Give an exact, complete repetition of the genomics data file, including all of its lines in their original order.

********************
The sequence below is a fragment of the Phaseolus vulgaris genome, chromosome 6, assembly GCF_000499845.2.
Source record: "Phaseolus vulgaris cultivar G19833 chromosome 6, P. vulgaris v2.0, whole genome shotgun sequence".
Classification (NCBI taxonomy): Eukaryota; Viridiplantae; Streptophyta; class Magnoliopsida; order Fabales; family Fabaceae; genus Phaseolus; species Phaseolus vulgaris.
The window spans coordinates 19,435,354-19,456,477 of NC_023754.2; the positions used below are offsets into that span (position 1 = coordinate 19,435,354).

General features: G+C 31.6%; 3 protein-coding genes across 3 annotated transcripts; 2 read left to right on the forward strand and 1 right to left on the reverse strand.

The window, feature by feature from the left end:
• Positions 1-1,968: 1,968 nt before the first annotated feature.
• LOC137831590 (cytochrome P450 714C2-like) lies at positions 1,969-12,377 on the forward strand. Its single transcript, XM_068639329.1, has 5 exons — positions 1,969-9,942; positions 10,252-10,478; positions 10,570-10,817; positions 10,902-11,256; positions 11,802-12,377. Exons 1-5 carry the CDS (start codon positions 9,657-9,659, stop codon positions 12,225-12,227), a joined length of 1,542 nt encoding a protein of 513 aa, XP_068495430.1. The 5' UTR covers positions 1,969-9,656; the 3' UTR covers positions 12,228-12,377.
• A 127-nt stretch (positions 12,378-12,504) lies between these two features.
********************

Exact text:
The sequence below is a fragment of the Phaseolus vulgaris genome, chromosome 6, assembly GCF_000499845.2.
Source record: "Phaseolus vulgaris cultivar G19833 chromosome 6, P. vulgaris v2.0, whole genome shotgun sequence".
Classification (NCBI taxonomy): Eukaryota; Viridiplantae; Streptophyta; class Magnoliopsida; order Fabales; family Fabaceae; genus Phaseolus; species Phaseolus vulgaris.
The window spans coordinates 19,435,354-19,456,477 of NC_023754.2; the positions used below are offsets into that span (position 1 = coordinate 19,435,354).

General features: G+C 31.6%; 3 protein-coding genes across 3 annotated transcripts; 2 read left to right on the forward strand and 1 right to left on the reverse strand.

The window, feature by feature from the left end:
• Positions 1-1,968: 1,968 nt before the first annotated feature.
• LOC137831590 (cytochrome P450 714C2-like) lies at positions 1,969-12,377 on the forward strand. Its single transcript, XM_068639329.1, has 5 exons — positions 1,969-9,942; positions 10,252-10,478; positions 10,570-10,817; positions 10,902-11,256; positions 11,802-12,377. Exons 1-5 carry the CDS (start codon positions 9,657-9,659, stop codon positions 12,225-12,227), a joined length of 1,542 nt encoding a protein of 513 aa, XP_068495430.1. The 5' UTR covers positions 1,969-9,656; the 3' UTR covers positions 12,228-12,377.
• A 127-nt stretch (positions 12,378-12,504) lies between these two features.